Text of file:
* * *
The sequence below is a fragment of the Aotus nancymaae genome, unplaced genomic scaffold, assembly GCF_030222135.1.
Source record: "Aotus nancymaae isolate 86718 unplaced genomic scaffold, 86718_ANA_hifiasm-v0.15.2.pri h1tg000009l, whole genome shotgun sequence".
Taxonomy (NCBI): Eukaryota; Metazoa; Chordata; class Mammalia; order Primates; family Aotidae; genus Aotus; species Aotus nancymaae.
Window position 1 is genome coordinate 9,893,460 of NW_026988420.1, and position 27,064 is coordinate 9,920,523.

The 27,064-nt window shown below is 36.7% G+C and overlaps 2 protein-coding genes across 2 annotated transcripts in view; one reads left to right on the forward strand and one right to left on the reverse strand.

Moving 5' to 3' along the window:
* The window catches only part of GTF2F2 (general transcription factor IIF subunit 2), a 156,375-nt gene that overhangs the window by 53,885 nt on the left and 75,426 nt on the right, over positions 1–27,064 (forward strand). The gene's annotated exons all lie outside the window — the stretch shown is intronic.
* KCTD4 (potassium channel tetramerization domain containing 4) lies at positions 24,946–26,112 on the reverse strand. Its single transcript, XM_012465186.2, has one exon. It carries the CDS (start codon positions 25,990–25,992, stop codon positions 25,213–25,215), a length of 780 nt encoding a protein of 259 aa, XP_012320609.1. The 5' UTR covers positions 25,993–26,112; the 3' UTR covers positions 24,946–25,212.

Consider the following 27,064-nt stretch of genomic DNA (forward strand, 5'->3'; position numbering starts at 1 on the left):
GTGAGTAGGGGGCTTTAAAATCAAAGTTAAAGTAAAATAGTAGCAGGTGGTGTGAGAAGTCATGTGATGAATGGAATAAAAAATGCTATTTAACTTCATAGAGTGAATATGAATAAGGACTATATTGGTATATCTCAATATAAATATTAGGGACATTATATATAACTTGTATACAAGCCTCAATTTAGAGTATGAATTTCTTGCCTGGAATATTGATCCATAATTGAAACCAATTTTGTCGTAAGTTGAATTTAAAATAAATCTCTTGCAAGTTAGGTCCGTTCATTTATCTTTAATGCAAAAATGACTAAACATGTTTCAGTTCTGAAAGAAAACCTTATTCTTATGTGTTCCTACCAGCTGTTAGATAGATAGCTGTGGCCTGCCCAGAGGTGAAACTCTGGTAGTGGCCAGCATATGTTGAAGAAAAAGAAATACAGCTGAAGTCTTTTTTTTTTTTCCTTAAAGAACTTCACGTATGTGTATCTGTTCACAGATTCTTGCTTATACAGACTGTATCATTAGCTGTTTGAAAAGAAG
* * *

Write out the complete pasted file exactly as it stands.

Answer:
The sequence below is a fragment of the Aotus nancymaae genome, unplaced genomic scaffold, assembly GCF_030222135.1.
Source record: "Aotus nancymaae isolate 86718 unplaced genomic scaffold, 86718_ANA_hifiasm-v0.15.2.pri h1tg000009l, whole genome shotgun sequence".
Taxonomy (NCBI): Eukaryota; Metazoa; Chordata; class Mammalia; order Primates; family Aotidae; genus Aotus; species Aotus nancymaae.
Window position 1 is genome coordinate 9,893,460 of NW_026988420.1, and position 27,064 is coordinate 9,920,523.

The 27,064-nt window shown below is 36.7% G+C and overlaps 2 protein-coding genes across 2 annotated transcripts in view; one reads left to right on the forward strand and one right to left on the reverse strand.

Moving 5' to 3' along the window:
* The window catches only part of GTF2F2 (general transcription factor IIF subunit 2), a 156,375-nt gene that overhangs the window by 53,885 nt on the left and 75,426 nt on the right, over positions 1–27,064 (forward strand). The gene's annotated exons all lie outside the window — the stretch shown is intronic.
* KCTD4 (potassium channel tetramerization domain containing 4) lies at positions 24,946–26,112 on the reverse strand. Its single transcript, XM_012465186.2, has one exon. It carries the CDS (start codon positions 25,990–25,992, stop codon positions 25,213–25,215), a length of 780 nt encoding a protein of 259 aa, XP_012320609.1. The 5' UTR covers positions 25,993–26,112; the 3' UTR covers positions 24,946–25,212.

Consider the following 27,064-nt stretch of genomic DNA (forward strand, 5'->3'; position numbering starts at 1 on the left):
GTGAGTAGGGGGCTTTAAAATCAAAGTTAAAGTAAAATAGTAGCAGGTGGTGTGAGAAGTCATGTGATGAATGGAATAAAAAATGCTATTTAACTTCATAGAGTGAATATGAATAAGGACTATATTGGTATATCTCAATATAAATATTAGGGACATTATATATAACTTGTATACAAGCCTCAATTTAGAGTATGAATTTCTTGCCTGGAATATTGATCCATAATTGAAACCAATTTTGTCGTAAGTTGAATTTAAAATAAATCTCTTGCAAGTTAGGTCCGTTCATTTATCTTTAATGCAAAAATGACTAAACATGTTTCAGTTCTGAAAGAAAACCTTATTCTTATGTGTTCCTACCAGCTGTTAGATAGATAGCTGTGGCCTGCCCAGAGGTGAAACTCTGGTAGTGGCCAGCATATGTTGAAGAAAAAGAAATACAGCTGAAGTCTTTTTTTTTTTTCCTTAAAGAACTTCACGTATGTGTATCTGTTCACAGATTCTTGCTTATACAGACTGTATCATTAGCTGTTTGAAAAGAAG